I think that afocal is a great way to allow people that don't have fast scopes and insufficient in-travel to use a reducer to get a brighter view but I too think that in this test, the prime focus image actually presented a view that was brighter than the afocal view with the 27mm Pan and that kind of supports my only experiment with afocal.
Take a look at the limiting magnitude. In particular, look at the prime focus view, and go to the Swan's tail, then go up from the tail to about half way to the top of the frame. Here, you will see a string of one brighter and four fainter stars in a line. Also, if you look you will see that there is a little star slightly to the left of the brighter star and the first dim star in the chain.
Now, look at the same chain in the 27mm afocal picture. Here, the stars are much less sharp and just don't show with the same authority as in the prime picture. Note also that the little faint star (which should now be to the right of the string) is almost gone.
Another area is the swan's beak area. The sharpest view (and I think the best view) of this area is the one shown at prime focus. (not counting the 7nm filter view, which of course we don't have anything to compare with).
And of course the nebula is simply better in the afocal view vs the 27mm Pan and I think not any worse than the view in the 55mm pan due to the reduced scale in that eyepiece. Now, I do have to say that the 41mm Pan image is I think the best of the afocal views, but the real star here is the 7nm filter.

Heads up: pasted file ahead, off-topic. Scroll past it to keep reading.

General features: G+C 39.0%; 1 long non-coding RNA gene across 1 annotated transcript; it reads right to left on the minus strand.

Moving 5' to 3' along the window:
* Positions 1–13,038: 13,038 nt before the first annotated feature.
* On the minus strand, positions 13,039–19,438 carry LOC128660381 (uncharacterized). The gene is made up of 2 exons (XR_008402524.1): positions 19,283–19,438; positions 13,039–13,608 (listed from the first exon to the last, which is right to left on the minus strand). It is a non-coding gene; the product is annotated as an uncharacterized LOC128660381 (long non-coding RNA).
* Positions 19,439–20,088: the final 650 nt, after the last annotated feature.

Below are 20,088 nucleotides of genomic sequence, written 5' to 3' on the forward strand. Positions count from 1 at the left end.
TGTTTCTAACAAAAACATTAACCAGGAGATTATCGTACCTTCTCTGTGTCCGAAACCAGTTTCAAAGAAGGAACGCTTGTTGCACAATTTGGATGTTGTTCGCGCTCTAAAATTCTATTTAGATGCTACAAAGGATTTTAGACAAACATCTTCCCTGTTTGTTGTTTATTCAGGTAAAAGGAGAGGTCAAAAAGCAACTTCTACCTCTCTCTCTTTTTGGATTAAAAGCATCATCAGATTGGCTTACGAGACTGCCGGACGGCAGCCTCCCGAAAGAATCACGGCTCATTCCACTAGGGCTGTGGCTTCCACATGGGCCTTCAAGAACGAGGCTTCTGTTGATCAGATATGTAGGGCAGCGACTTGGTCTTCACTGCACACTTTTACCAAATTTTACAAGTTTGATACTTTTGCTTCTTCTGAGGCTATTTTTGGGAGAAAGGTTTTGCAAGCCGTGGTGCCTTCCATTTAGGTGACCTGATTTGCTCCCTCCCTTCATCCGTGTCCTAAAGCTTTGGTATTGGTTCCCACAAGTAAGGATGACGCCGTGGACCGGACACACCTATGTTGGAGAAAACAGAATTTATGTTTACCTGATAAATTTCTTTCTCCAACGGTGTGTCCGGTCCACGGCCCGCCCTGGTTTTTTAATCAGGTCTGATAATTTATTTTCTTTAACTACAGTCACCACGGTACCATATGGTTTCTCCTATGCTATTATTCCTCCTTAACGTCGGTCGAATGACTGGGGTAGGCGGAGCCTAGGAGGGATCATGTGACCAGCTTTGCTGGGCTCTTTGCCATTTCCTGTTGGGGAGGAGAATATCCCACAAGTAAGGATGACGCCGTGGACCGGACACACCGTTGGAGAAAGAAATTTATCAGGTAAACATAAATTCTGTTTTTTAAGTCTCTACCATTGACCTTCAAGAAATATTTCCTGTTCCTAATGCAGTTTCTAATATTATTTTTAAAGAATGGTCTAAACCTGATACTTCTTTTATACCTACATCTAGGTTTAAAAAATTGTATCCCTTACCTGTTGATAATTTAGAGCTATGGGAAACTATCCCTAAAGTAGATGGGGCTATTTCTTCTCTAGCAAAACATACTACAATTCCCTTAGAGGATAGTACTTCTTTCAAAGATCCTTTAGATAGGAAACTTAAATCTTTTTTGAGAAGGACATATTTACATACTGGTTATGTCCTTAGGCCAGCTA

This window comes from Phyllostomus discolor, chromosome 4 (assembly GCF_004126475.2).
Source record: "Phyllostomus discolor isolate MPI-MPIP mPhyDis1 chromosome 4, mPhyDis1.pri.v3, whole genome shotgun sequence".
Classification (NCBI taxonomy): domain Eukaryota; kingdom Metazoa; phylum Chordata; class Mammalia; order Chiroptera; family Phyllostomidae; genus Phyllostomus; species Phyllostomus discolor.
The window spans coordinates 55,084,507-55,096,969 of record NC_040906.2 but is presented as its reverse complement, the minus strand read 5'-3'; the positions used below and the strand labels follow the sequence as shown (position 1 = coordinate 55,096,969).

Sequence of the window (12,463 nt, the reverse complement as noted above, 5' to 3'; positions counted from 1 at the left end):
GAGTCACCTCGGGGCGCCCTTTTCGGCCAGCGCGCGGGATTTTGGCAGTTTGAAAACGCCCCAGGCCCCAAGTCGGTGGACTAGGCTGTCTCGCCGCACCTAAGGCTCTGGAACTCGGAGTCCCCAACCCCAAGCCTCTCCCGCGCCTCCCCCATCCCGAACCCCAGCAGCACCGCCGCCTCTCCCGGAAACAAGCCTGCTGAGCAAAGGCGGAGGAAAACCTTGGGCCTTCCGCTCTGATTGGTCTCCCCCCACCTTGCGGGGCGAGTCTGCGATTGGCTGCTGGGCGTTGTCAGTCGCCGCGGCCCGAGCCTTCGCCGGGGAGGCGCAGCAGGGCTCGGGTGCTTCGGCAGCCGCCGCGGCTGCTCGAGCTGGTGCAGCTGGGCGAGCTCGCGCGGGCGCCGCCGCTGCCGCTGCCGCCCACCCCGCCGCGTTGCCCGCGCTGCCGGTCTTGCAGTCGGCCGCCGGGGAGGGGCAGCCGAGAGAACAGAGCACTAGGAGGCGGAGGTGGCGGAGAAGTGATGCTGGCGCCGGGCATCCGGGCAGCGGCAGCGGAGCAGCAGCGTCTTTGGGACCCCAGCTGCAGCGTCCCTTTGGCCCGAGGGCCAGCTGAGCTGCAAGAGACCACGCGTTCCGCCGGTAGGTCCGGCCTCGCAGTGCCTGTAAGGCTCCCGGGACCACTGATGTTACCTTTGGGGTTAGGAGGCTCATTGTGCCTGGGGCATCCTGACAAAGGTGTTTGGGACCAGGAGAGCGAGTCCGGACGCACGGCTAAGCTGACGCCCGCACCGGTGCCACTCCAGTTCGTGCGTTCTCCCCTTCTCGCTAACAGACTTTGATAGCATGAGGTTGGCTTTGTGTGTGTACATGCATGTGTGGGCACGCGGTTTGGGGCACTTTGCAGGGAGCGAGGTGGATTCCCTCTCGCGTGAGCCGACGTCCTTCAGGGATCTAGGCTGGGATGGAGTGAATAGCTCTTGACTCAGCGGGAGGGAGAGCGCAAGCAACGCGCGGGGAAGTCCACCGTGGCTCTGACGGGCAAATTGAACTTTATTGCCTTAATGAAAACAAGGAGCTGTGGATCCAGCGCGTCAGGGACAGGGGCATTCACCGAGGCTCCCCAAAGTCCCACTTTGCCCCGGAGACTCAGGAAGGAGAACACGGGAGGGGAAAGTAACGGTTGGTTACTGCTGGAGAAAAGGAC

I looked over all of these pictures, and I have to say this. I can see everything in the prime focus image that is shown in any other of the unfiltered images (except of course what does not fit into the field) and I actually think that it is one of the most pleasing views.
When I tried afocal, the difference at the eyepiece was just not what I had expected I had expected the afocal view to have brightness closer to to the view in my f/2.8 scope and it was much closer to the f/4.9 view (though effective was f/3.2) My target was the Crescent Nebula, and I was just disappointed that the result was not better than it was. It was brighter though, so I am not disputing that afocal works, but the question then is how well does it work. Brighter is brighter though,and in my experiment, the view was slightly brighter, and because of that, I think afocal has a place in NV astronomy. I think a 55mm Plossl would have made it worth it, but for me, the 42mm eyepiece simply did not offer a brightness increase I had hoped for. As with above, I do not want to loose to much image scale because then the views would not be so much larger than in my 6" f/2.8.
I love the comparison though, and I do encourage others to do some afocal work as well. I think this is a great contribution and I am eager to hear/see yours and others work and opinions, and I appreciate your and Peter's efforts to help us better understand afocal result and expectation.
Edited by Eddgie, 18 October 2017 - 11:38 AM.